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Rodgers J, Buchanan T, Heffernan T, Ling J, Scholey A. 
“'Ecstasy use, by itself, does not result in residual neurotoxicity'- a powerful argument?”. 
Addiction. 2011 Jul 03;106(7):1269-70.
We read with interest the paper published in this journal by Halpern and colleagues [1], which reported findings from a study examining cognitive function in ecstasy/3,4-methylenedioxymethamphetamine (MDMA) users. The authors conclude that they had failed to demonstrate ‘marked residual cognitive effects in ecstasy users’ and they suggest that their data may indicate that ecstasy use, by itself, does not result in ‘residual neurotoxicity’. The publication of this paper has resulted in significant press coverage in the United Kingdom, including a report in the Guardian newspaper which concludes that ‘There is no evidence that ecstasy causes “brain damage” ’[2]. Given the prevalence of ecstasy use, a well-designed and credible study that demonstrated no long-term sequelae would indeed be very welcome; however, we have significant concerns about the study, the conclusions drawn and the subsequent over/misinterpretation of the findings by the popular media, which may mislead the public into assuming that ecstasy can be used without risk.

A key objection to Halpern et al.'s conclusion concerns the statistical power of the study and the effect sizes expected for the impact of ecstasy use on cognitive function. Halpern et al. present the maximum effect size that their design could exclude for each measure tested (i.e. they could say confidently that if an effect of that magnitude existed then their design would find it). They report that ‘we could exclude even a medium effect (Cohen's d ≥ 0.5) on many cognitive measures’ (p. 106). The problem here is that the typical effect sizes reported in previous research are lower than their threshold of likely detection. For example, Zakzanis et al. (2007) [3] conducted a meta-analysis of 35 empirical comparisons of the effects of ecstasy use on multiple domains of cognitive function. They present effect sizes (Cohen's d adjusted for sampling bias) for each of these domains. For those cognitive domains where the effect size was significantly different to zero, the majority were below the magnitude d ≥ 0.5 that Halpern et al. were confident of detecting (for learning and memory, d = −0.55; for verbal comprehension, d = −0.36; for processing speed, d = −0.33; for attention and concentration, d = −0.27; for executive function, d = −0.26; Zakzanis et al. 2007 [3], p. 431). Therefore, Halpern et al.'s design was not capable of detecting the effects found typically in similar research because their sample size was too small. The median value for the effect sizes Zakzanis et al. reported as significantly different from zero was −0.33. The Halpern et al. study had two groups (n = 59 and n = 52). Using power analysis package G*Power 3 to determine post-hoc achieved power for the Halpern study, based on an independent-samples t-test comparing the groups' achieved power was found to be only 0.405.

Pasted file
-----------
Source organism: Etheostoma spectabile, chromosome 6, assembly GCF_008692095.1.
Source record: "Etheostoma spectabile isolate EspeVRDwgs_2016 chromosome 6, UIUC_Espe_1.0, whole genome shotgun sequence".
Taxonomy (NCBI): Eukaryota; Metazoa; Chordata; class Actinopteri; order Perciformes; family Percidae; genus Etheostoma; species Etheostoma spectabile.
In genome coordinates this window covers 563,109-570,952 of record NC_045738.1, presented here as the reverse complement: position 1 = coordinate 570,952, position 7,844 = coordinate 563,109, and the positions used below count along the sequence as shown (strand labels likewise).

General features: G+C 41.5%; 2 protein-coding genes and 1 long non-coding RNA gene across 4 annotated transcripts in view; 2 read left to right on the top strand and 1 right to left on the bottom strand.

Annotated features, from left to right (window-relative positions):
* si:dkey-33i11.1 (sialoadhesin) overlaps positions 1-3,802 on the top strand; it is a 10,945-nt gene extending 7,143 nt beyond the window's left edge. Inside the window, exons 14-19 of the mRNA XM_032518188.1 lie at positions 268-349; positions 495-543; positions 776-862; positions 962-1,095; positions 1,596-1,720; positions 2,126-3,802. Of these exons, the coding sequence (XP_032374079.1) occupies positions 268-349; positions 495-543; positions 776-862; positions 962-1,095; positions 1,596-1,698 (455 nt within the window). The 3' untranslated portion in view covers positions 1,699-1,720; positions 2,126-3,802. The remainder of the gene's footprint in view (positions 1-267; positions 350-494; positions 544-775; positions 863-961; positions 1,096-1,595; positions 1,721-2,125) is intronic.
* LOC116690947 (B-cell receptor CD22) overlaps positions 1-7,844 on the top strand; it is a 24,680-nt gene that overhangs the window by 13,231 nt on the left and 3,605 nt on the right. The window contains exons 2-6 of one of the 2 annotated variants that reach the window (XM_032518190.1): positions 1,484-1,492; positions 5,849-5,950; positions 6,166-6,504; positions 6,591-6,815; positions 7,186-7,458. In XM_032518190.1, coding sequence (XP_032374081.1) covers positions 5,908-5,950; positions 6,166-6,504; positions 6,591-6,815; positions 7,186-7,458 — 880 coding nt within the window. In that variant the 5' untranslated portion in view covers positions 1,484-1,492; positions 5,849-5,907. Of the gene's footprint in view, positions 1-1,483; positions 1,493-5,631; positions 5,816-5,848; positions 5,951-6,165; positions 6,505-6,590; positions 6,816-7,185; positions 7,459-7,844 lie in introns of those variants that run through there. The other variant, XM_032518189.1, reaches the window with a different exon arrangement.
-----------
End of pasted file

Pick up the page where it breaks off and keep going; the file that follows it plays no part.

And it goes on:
That is, if comparing the two groups directly with this (typical) magnitude of effect size and these numbers of participants, Halpern et al. had only a 40.5% chance of finding a significant difference between the groups should one actually exist. Their design simply does not have sufficient statistical power to detect effects of the magnitude found typically in comparisons of cognitive function between ecstasy users and non-users and is at significant risk of type II error.

It is also curious that having developed such an extensive test battery the authors downplay the significant differences that are detected between the groups on a variety of cognitive tasks, including memory, vocabulary and fine motor skills. The fact that the authors managed to detect significant differences on any measures despite very low statistical power indicates that these effects are real and important and should not be diminished.

It is also interesting to note that Halpern et al.'s paper makes no reference to the growing body of research into ecstasy-related memory deficits within a real-world context, such as prospective memory (PM) deficits. Given the expanding evidence base within this domain, including the observation that PM deficits persist after statistically controlling for other drug use [4], it would appear remiss of the authors to have excluded such research.

Research into the putative impact of ecstasy use is extensive, with many hundreds, if not thousands, of published studies in the field. A review of this literature appears to indicate that there is comprehensive and robust evidence suggesting that, at least for some users, ecstasy may confer cognitive risk. It is therefore disappointing that papers such as this indicate that perhaps the field has not moved on from simply asking ‘does ecstasy have negative consequences?’. We would hope that a more sophisticated approach which asks ‘if ecstasy use can be problematic what are the risk factors and who is most vulnerable?’ would be a timely and more appropriate use of expertise and resources.

In summary, it is our view that the conclusions drawn from the study published by Halpern et al. are misleading and do not fully acknowledge the significant limitations of their analyses in relation to the low statistical power and therefore potentially misleading the reader.
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